Creating great venison stew, or beef stew for that matter, is a task that comes with trial-and-error before you really get everything nailed down well.
Following exact recipes can help you get started with a good recipe. Recipes are like blueprints for a house, with the ingredients being the walls, roof and interior spaces. Then you start adding the furniture, or with a recipe maybe adding the herbs, spices and Aunt June’s secret pinch of something you don’t reveal to anyone.
Sticking with the script of a recipe also gives you a baseline to screw up and make mistakes, and you will. If you’re making pastries you’re going to use baking soda instead of baking powder at some point. You’ll add a tablespoon instead of a teaspoon. You’ll forget to do something and have a skillet of mush.
One time I made something in the Crock-Pot that looked like congealed mud. I was trying to make soup and, instead, it turned into stew. I think. My young kids said, “Daddy made stoop!” To this day, a decade later, “stoop” is still laughed at. (No one ate my stoop, either. It may still be congealed somewhere in the trash dump.)
But after experimenting and learning somethings, you can branch out. You can go simple like Uncle Ted with his ginger ale backstraps or add some spicy peppers and kick it up. Both of those are simple and so doggone tasty you’ll be thinking of new twists on your own.
Of course, making venison chili is a task every hunter should know how to do. Recipes vary, too, along with the never-ending debate about whether real chili has beans or no beans. Anyone? Beans or no beans? What do you think? You should learn to make these venison carne asada tacos, too.
I’m not a whiz in the kitchen but I love to cook. I like simple food, too. Here are three things I’ve learned that make a difference when making stew.
— Toss your chunks of venison in seasoned flour before browning it in a cast iron skillet. The flour seasoning can be as simple as salt and pepper or something more, like dried rosemary, for example. You don’t want a coating like on fried chicken; just a light dusting of flour on the meat to help give it some heft and flavor while browning.
— Buy a pack of ox tail chunks at your grocer and add one or two into the stew. Ox tail has an incredible, hearty flavor and will go great with the venison. Brown it and then add to the slow cooker.
— Red wine is great to deglaze the skillet and get all the tasty browned bits of flavor, but I opt for a hearty chocolate stout. My favorite is Founder’s Breakfast Stout, a double chocolate coffee oatmeal stout. It’s rich, hearty and damn good. I add about half a bottle to the skillet, scrape away the tasty bits and then put all of it in the slow cooker with the meat and veggies.
Enjoy cooking, don’t let it frazzle you and make it simple before trying to branch out, if that’s where you want to go. Food should be tasty and preparing it shouldn’t be a chore.
This venison stew recipe comes from Chef Brad McGehee at Ye Olde College Inn in New Orleans. Johnny Blancher, one of the co-owners of Ye Olde College Inn, gave us the thumbs up to reprint it and said they love wild game. Being good ol’ Louisiana folks, I’m sure they do.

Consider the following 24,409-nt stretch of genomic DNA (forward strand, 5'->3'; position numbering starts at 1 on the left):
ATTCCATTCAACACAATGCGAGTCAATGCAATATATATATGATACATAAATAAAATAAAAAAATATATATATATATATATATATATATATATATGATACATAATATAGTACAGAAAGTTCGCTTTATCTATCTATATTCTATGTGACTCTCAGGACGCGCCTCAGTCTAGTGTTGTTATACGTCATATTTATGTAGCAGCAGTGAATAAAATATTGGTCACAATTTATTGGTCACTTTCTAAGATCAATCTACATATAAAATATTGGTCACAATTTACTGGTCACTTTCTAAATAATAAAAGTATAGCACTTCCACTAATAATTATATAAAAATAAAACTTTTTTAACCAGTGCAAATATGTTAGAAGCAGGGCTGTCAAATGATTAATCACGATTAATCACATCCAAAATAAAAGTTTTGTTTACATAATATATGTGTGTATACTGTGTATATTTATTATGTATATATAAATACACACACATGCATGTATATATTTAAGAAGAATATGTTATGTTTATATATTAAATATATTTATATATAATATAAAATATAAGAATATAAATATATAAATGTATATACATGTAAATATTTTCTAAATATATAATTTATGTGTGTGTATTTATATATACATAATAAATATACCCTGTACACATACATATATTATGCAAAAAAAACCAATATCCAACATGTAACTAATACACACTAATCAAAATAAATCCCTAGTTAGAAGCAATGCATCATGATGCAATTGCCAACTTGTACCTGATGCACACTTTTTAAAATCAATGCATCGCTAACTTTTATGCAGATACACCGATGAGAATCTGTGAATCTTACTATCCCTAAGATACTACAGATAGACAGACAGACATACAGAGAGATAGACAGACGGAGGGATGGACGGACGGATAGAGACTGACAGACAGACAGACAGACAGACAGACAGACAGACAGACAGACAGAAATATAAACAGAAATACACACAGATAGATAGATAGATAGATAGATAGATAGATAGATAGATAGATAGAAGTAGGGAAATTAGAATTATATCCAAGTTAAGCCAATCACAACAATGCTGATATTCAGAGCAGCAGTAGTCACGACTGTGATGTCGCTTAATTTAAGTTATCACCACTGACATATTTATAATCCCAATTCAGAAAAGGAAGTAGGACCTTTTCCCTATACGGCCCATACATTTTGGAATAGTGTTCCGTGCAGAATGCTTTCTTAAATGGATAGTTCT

A good, well-prepped and slow-cooked venison stew is pretty hard to beat. This recipe uses the shoulder, which too many hunters throw away because of the connective tissue. Or they blow one or both shoulders out with a RackBlaster Whomper Stomper rifle and just take a portion of the meat. Be sure to utilize what you can and don’t be wasteful. Slow-cooked shoulders can be tender and delicious, whether on a grill or in a stew.
For a good, hearty venison stew I’d be quite happy with some good sourdough bread and a nice glass of red wine. Merlot or cabernet would be OK, something with some heft. Or a good ale or stout.
Ye Olde College Inn Venison Stew
1 (2-pound) venison shoulder, cut into 1-inch cubes
2 teaspoons kosher salt, divided
2 teaspoons ground black pepper, divided
½ cup vegetable oil
2 tablespoons chopped fresh garlic
3 bay leaves
1 sprig fresh thyme
¼ cup tomato paste
1½ cups red wine
2 (12-ounce) bottles dark beer
1 tablespoon sugar
3 quarts beef stock, divided
1 teaspoon hot sauce
1 tablespoon Worcestershire sauce
2½ pounds Yukon gold potatoes, cut into ½-inch cubes
1 pound Vidalia onions, cut into ½-inch pieces
1 pound carrots, sliced ½ inch thick
½ cup chopped fresh parsley, plus more for garnish
1. Pat venison dry with paper towels. Season with ½ teaspoon each salt and pepper; set aside.
2. In a large saucepan, heat oil over medium-high heat. Add venison, in batches if necessary, and brown meat on all sides. Add garlic, bay leaves, thyme, and tomato paste; cook, stirring frequently, until tomato paste begins to brown and stick to the bottom of the pan, 2 to 3 minutes. Add red wine, and scrape bottom of pan to release any brown bits. Add beer, sugar, and remaining 1½ teaspoons each salt and pepper. Bring mixture to a boil. Reduce heat to medium, and cook until liquid is reduced by half, about 15 minutes.
3. Add 2 quarts stock, hot sauce, and Worcestershire; simmer, uncovered, over medium heat for 1 hour. Add remaining 1 quart stock, potatoes, onions, and carrots. Continue simmering until vegetables are tender, about 1 hour. Stir in parsley before serving. Garnish with additional parsley, if desired.
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